Clarity From Bill 154

Bill 154 clarifies that secured parties will not be required to re-perfect security interests perfected before December 31, 2015 in the applicable classes of collateral if the location of the debtor determined under prior law (as defined in subsection 7.2(1) of the PPSA) did not change as a result of the new rules in subsections 7(3), (4) and (5). Simply put, where the location of the debtor remains the same under both the old and new rules (i.e., in the case of an Ontario corporation with a chief executive office in Ontario), re-perfection before December 31, 2020 will not be required.

If the debtor’s location changed solely as a result of the 2015 Amendments, then the transition provisions in subsections 7.2(7) and (8) will apply and the security interest will remain perfected only until the earlier of (a) December 31, 2020; (b) the beginning of the day perfection ceases under prior law; and (c) if a factor that determines the location of the debtor under the new rules changes after December 31, 2015 (e.g., continuance of a corporation to another jurisdiction), the earlier of 60 days after the change in the debtor’s location or 15 days after the secured party learns of the change.

The amendments to the PPSA under Bill 154 also replace the aforementioned reference to location under subsection 7(2) with new language which now specifically references the new location of the debtor rules in assessing a change of jurisdiction, stating “...if the jurisdiction where the debtor is located changes as a result of a change in a factor by which the location of the debtor is determined under subsection (3), the security interest continues perfected only until the earliest of...” [Emphasis added.]. Complementary changes were made throughout section 7 to correct similar inconsistencies.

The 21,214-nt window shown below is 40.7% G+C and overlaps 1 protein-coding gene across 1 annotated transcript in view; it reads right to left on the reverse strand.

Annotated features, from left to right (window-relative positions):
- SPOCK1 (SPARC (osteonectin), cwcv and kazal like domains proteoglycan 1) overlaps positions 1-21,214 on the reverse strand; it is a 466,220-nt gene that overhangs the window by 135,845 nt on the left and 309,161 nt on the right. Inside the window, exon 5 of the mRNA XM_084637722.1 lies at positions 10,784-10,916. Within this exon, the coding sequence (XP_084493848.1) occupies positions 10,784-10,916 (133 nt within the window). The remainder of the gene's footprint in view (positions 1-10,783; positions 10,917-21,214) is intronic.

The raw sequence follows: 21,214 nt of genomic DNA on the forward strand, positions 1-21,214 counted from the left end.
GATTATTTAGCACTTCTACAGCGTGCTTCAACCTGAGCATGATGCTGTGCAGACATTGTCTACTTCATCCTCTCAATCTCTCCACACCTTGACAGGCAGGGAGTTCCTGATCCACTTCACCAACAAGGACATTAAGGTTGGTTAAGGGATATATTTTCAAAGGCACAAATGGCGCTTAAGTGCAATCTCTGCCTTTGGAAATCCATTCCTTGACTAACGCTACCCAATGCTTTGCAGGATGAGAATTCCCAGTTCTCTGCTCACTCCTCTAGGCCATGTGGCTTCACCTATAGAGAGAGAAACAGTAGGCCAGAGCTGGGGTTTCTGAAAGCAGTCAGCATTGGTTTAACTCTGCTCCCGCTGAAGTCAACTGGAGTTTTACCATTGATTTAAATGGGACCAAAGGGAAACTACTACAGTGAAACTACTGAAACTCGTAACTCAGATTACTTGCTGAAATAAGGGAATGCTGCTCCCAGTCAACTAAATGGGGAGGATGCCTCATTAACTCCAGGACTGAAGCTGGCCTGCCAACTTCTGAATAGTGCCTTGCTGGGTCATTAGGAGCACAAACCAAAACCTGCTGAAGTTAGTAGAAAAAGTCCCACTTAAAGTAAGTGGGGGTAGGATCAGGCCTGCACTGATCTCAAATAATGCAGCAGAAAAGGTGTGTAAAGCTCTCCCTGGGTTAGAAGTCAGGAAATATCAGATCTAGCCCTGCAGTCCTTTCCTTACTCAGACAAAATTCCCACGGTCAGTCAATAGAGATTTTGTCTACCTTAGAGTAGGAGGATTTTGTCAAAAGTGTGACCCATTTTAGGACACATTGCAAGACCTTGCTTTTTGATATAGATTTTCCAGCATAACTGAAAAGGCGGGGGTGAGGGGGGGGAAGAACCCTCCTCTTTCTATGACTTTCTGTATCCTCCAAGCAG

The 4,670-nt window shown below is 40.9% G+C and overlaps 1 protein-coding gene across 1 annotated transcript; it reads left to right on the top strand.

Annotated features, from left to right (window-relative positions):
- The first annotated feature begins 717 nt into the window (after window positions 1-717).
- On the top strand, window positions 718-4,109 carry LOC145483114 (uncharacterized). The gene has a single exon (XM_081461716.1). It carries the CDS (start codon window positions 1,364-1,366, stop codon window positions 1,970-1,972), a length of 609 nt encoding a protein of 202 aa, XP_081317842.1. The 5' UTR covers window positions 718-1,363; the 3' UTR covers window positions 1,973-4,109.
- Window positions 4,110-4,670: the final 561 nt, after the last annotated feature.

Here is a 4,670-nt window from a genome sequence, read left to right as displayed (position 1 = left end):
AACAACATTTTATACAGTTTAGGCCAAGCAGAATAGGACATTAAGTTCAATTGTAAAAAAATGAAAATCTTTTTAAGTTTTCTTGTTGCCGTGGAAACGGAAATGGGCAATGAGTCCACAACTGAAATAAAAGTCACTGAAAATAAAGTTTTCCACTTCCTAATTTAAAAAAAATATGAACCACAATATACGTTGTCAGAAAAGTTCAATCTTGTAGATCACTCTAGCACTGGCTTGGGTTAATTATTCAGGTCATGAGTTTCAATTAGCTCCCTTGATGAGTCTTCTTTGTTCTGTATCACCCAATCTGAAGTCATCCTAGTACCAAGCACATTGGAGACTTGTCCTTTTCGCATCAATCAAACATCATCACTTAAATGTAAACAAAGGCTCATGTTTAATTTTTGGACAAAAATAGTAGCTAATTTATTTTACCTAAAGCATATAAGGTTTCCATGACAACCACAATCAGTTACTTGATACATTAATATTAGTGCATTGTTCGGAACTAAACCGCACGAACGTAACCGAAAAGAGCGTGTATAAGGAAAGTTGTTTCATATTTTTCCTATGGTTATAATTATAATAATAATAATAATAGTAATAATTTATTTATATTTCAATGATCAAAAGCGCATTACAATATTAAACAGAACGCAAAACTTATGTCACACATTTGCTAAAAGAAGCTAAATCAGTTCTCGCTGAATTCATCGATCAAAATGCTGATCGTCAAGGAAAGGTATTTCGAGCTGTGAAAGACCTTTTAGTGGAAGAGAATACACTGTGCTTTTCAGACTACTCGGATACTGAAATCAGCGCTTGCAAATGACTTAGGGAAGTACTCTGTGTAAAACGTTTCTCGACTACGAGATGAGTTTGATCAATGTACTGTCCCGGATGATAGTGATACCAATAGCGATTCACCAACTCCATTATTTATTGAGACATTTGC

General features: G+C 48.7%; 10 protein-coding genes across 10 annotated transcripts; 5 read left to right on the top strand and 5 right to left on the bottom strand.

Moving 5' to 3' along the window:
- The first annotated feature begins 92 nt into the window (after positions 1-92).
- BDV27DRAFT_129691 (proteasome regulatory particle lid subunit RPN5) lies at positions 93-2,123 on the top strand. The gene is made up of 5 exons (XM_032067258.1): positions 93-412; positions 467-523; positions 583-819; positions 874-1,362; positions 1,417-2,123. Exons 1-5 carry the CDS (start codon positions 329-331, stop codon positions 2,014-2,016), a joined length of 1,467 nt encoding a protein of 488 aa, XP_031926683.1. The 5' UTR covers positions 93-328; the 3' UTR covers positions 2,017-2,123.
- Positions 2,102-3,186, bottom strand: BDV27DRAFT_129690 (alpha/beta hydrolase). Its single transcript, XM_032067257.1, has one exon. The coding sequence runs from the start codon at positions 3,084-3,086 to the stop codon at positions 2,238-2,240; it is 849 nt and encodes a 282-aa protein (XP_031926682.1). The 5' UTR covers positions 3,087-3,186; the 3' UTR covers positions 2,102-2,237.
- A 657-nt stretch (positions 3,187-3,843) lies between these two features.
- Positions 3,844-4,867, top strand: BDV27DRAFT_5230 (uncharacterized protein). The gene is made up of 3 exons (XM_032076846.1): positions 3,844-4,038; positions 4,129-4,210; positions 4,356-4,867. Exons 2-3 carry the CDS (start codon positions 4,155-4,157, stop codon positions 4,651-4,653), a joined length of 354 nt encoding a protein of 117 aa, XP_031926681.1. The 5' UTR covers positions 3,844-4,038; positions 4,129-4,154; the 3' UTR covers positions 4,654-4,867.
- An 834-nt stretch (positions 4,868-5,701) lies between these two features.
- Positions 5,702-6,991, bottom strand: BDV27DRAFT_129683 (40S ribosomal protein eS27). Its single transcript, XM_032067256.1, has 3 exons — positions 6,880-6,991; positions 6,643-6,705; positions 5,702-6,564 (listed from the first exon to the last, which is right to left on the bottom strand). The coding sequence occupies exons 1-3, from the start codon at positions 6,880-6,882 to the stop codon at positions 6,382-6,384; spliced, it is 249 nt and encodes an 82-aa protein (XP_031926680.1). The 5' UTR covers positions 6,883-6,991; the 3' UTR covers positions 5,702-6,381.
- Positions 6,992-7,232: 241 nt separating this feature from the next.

Practical Considerations

Perfection provides public notice that a secured party has taken a security interest in a debtor’s assets and allows that secured party to enforce against others with an interest in the same security. It also determines the ranking of a secured party’s interest in collateral. It is critical, therefore, for a secured party to have clear direction from the PPSA on factors which may cause a security interest to become unperfected, including a change in the debtor’s location.

Thankfully, the latest changes to the PPSA correct certain drafting issues from the 2015 Amendments and bring greater certainty to secured parties seeking to maintain perfection of their security interests.

Notably, each province has its own personal property security legislation, and depending on which jurisdiction’s legislation applies the debtor may have a different “location”. Not all provinces have adopted the same conflict of laws rules now in place in Ontario. Until the other provinces follow suit, a prudent party will need to look at the conflict of laws rules in each relevant jurisdiction, and should consider registering financing statements and conducting searches in each of those jurisdictions.